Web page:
Officials with WPD Canada, the company behind the Sumac Ridge wind turbine project near Pontypool, say it could be some time before they know what caused a blade on one of their turbines to break apart Saturday morning.
Jon Clifford, project manager with WPD Canada, said Monday that he’s never seen something like this happen with any of the projects he’s worked on before.
A storm passed through the area on the weekend and there has been speculation about a possible lightning strike to the turbine, but he cautioned against speculation.
“Blades have been struck by lightning in the past, but we can’t say with any certainty what has happened. I think it’s too early to make assumptions as to what it could be,” Clifford said.
Susan Binnie, who has challenged the turbine project in the past, reached out to mykawartha.com Saturday after the incident happened and said neighbours heard a loud noise at the turbine just before 9 a.m.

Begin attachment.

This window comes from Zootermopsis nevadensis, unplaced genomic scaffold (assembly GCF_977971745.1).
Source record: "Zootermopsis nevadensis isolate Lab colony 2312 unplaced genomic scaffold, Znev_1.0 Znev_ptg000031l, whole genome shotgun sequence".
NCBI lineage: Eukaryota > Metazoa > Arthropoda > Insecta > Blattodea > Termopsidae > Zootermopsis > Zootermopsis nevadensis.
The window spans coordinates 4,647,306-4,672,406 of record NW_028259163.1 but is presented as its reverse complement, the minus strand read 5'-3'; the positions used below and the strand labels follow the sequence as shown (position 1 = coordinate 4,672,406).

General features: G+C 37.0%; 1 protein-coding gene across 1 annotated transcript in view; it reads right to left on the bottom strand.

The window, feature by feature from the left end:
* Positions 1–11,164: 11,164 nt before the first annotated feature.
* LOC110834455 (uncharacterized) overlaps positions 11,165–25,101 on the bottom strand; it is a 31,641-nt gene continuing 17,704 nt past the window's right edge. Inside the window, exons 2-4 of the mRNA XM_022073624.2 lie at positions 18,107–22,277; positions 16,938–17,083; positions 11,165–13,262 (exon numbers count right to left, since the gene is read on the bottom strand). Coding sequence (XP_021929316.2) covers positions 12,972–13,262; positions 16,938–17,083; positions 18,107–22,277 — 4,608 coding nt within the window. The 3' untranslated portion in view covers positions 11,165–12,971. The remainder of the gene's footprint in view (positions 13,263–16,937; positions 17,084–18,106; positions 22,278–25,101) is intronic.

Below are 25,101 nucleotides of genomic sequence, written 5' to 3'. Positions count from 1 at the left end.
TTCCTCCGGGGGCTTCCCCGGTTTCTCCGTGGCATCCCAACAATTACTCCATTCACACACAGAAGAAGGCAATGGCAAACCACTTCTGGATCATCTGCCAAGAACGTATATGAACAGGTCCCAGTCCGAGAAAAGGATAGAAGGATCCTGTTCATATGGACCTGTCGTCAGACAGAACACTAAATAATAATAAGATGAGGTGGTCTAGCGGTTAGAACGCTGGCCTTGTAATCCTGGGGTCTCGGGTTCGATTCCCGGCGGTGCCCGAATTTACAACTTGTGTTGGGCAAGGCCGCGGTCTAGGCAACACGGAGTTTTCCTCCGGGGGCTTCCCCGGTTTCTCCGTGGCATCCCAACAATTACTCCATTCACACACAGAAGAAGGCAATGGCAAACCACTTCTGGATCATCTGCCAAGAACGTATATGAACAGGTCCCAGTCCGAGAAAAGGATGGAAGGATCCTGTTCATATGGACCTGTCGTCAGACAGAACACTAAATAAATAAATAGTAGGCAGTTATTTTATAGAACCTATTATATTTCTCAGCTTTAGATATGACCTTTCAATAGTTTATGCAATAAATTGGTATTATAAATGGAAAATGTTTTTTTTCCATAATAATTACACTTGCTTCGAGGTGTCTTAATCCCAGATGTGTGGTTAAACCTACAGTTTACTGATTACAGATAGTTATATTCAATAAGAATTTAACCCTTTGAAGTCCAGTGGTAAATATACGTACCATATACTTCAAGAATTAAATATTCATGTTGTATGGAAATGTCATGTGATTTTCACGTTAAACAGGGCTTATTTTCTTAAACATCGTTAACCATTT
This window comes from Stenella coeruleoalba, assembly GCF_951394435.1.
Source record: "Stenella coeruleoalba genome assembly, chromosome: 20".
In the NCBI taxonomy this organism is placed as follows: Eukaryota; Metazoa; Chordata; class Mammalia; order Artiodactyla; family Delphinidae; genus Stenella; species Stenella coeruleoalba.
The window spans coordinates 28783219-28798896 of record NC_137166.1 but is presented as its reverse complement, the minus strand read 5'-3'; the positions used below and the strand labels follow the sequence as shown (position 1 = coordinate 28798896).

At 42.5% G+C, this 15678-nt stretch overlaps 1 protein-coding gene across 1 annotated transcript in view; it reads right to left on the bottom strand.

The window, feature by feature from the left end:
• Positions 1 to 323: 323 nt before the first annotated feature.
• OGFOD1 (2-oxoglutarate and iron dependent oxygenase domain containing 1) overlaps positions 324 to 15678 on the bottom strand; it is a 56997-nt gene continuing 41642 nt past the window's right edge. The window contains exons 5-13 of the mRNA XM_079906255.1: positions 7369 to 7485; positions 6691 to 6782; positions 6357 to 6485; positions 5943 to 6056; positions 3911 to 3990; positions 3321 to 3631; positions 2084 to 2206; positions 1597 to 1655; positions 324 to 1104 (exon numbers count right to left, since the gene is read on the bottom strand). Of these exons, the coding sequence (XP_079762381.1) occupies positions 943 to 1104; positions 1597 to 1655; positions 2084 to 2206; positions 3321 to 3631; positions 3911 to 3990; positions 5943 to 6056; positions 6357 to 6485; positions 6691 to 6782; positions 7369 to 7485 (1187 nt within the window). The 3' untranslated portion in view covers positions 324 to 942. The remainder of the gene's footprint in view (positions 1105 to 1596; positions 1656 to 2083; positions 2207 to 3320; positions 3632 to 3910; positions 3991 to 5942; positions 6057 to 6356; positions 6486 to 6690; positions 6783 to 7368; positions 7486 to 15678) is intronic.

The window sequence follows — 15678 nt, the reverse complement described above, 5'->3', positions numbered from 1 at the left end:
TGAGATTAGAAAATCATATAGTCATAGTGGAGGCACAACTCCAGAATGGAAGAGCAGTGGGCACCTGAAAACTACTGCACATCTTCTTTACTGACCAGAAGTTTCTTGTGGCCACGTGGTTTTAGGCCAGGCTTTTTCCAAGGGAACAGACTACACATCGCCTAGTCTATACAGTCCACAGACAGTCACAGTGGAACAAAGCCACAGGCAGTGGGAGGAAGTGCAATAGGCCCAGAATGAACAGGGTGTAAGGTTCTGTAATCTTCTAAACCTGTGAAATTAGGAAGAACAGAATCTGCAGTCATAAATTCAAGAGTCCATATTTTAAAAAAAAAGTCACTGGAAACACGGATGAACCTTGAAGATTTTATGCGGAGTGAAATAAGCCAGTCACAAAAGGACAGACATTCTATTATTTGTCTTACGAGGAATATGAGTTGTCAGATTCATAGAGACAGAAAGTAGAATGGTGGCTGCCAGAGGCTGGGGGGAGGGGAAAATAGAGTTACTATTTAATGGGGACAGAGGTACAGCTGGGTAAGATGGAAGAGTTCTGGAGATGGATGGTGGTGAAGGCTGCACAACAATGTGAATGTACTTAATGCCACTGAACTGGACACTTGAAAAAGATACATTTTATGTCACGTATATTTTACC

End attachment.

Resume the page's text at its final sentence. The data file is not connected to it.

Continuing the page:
The turbine is part of the Sumac Ridge project and the turbine with the damaged blade is located in an isolated project field off of Wild Turkey Road. The road was closed on the weekend as a precaution.
Ward 8 Coun. Tracy Richardson said no one was injured in the incident and no buildings were at risk of being struck by falling debris.
On Saturday, Clifford told her “we have closed off the access road and posted signs warning people away from the site. I have been in touch with the landowners in the immediate area as well.
“We will be conducting our investigation into the cause of the issues in the days ahead.”
Richardson, who has property adjacent to a turbine field, said Monday that she will continue to monitor the incident on behalf of her constituents.
“I’ve been in contact with both WPD and Senvion (the turbine manufacturer) and as of today, it’s under investigation. I’ve asked to be kept into the loop as to what caused the damage and what course of action will be in place for repairing the damage to the turbine.”
The project, which was contested by many area residents and by the municipality, began producing power in 2017.
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